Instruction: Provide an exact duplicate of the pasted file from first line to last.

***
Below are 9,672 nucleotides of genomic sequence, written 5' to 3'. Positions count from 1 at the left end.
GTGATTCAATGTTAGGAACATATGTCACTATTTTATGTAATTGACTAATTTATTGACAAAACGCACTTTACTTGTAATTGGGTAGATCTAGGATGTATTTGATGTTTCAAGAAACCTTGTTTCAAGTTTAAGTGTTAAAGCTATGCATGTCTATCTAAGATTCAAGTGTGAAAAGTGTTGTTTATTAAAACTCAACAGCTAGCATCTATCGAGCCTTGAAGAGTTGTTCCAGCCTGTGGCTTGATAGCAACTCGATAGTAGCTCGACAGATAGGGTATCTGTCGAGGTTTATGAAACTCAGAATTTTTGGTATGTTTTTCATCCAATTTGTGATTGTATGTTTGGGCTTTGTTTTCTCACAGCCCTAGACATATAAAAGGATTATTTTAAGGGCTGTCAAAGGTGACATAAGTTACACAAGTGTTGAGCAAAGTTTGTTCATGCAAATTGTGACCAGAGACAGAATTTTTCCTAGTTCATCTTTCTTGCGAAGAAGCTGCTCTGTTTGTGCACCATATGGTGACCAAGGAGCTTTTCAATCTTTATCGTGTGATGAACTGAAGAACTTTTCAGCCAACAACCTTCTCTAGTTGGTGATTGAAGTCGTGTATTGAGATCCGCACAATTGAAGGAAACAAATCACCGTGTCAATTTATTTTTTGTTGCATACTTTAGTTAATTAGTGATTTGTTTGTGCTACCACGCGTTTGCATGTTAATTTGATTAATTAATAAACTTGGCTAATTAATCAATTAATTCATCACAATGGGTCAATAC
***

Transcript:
Below are 9,672 nucleotides of genomic sequence, written 5' to 3'. Positions count from 1 at the left end.
GTGATTCAATGTTAGGAACATATGTCACTATTTTATGTAATTGACTAATTTATTGACAAAACGCACTTTACTTGTAATTGGGTAGATCTAGGATGTATTTGATGTTTCAAGAAACCTTGTTTCAAGTTTAAGTGTTAAAGCTATGCATGTCTATCTAAGATTCAAGTGTGAAAAGTGTTGTTTATTAAAACTCAACAGCTAGCATCTATCGAGCCTTGAAGAGTTGTTCCAGCCTGTGGCTTGATAGCAACTCGATAGTAGCTCGACAGATAGGGTATCTGTCGAGGTTTATGAAACTCAGAATTTTTGGTATGTTTTTCATCCAATTTGTGATTGTATGTTTGGGCTTTGTTTTCTCACAGCCCTAGACATATAAAAGGATTATTTTAAGGGCTGTCAAAGGTGACATAAGTTACACAAGTGTTGAGCAAAGTTTGTTCATGCAAATTGTGACCAGAGACAGAATTTTTCCTAGTTCATCTTTCTTGCGAAGAAGCTGCTCTGTTTGTGCACCATATGGTGACCAAGGAGCTTTTCAATCTTTATCGTGTGATGAACTGAAGAACTTTTCAGCCAACAACCTTCTCTAGTTGGTGATTGAAGTCGTGTATTGAGATCCGCACAATTGAAGGAAACAAATCACCGTGTCAATTTATTTTTTGTTGCATACTTTAGTTAATTAGTGATTTGTTTGTGCTACCACGCGTTTGCATGTTAATTTGATTAATTAATAAACTTGGCTAATTAATCAATTAATTCATCACAATGGGTCAATAC